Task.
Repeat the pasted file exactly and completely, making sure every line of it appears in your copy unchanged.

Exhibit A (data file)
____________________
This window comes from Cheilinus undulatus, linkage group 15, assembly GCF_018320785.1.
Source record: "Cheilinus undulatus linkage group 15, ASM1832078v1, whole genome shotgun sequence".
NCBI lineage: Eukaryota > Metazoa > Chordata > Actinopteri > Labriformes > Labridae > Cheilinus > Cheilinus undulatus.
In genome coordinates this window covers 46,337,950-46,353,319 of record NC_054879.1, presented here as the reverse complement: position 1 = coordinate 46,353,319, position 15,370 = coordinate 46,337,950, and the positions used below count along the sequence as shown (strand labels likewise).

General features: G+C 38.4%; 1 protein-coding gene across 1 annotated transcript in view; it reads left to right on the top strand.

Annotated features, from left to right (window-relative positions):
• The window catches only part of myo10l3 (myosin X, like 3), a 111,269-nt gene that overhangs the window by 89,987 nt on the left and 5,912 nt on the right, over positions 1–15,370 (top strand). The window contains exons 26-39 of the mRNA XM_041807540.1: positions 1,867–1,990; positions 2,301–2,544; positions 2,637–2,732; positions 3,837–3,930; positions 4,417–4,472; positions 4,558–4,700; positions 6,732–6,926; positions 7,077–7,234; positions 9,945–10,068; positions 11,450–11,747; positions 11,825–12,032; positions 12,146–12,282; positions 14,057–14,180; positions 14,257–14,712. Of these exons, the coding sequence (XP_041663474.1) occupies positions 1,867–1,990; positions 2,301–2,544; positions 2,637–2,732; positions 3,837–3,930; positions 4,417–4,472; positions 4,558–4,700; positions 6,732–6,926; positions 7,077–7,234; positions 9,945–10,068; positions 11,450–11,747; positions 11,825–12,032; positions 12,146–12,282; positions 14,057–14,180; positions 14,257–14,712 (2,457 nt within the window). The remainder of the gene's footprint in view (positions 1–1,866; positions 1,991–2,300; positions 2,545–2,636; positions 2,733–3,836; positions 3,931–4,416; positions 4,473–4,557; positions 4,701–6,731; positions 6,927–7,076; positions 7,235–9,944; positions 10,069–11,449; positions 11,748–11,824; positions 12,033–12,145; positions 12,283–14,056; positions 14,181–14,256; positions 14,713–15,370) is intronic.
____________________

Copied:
This window comes from Cheilinus undulatus, linkage group 15, assembly GCF_018320785.1.
Source record: "Cheilinus undulatus linkage group 15, ASM1832078v1, whole genome shotgun sequence".
NCBI lineage: Eukaryota > Metazoa > Chordata > Actinopteri > Labriformes > Labridae > Cheilinus > Cheilinus undulatus.
In genome coordinates this window covers 46,337,950-46,353,319 of record NC_054879.1, presented here as the reverse complement: position 1 = coordinate 46,353,319, position 15,370 = coordinate 46,337,950, and the positions used below count along the sequence as shown (strand labels likewise).

General features: G+C 38.4%; 1 protein-coding gene across 1 annotated transcript in view; it reads left to right on the top strand.

Annotated features, from left to right (window-relative positions):
• The window catches only part of myo10l3 (myosin X, like 3), a 111,269-nt gene that overhangs the window by 89,987 nt on the left and 5,912 nt on the right, over positions 1–15,370 (top strand). The window contains exons 26-39 of the mRNA XM_041807540.1: positions 1,867–1,990; positions 2,301–2,544; positions 2,637–2,732; positions 3,837–3,930; positions 4,417–4,472; positions 4,558–4,700; positions 6,732–6,926; positions 7,077–7,234; positions 9,945–10,068; positions 11,450–11,747; positions 11,825–12,032; positions 12,146–12,282; positions 14,057–14,180; positions 14,257–14,712. Of these exons, the coding sequence (XP_041663474.1) occupies positions 1,867–1,990; positions 2,301–2,544; positions 2,637–2,732; positions 3,837–3,930; positions 4,417–4,472; positions 4,558–4,700; positions 6,732–6,926; positions 7,077–7,234; positions 9,945–10,068; positions 11,450–11,747; positions 11,825–12,032; positions 12,146–12,282; positions 14,057–14,180; positions 14,257–14,712 (2,457 nt within the window). The remainder of the gene's footprint in view (positions 1–1,866; positions 1,991–2,300; positions 2,545–2,636; positions 2,733–3,836; positions 3,931–4,416; positions 4,473–4,557; positions 4,701–6,731; positions 6,927–7,076; positions 7,235–9,944; positions 10,069–11,449; positions 11,748–11,824; positions 12,033–12,145; positions 12,283–14,056; positions 14,181–14,256; positions 14,713–15,370) is intronic.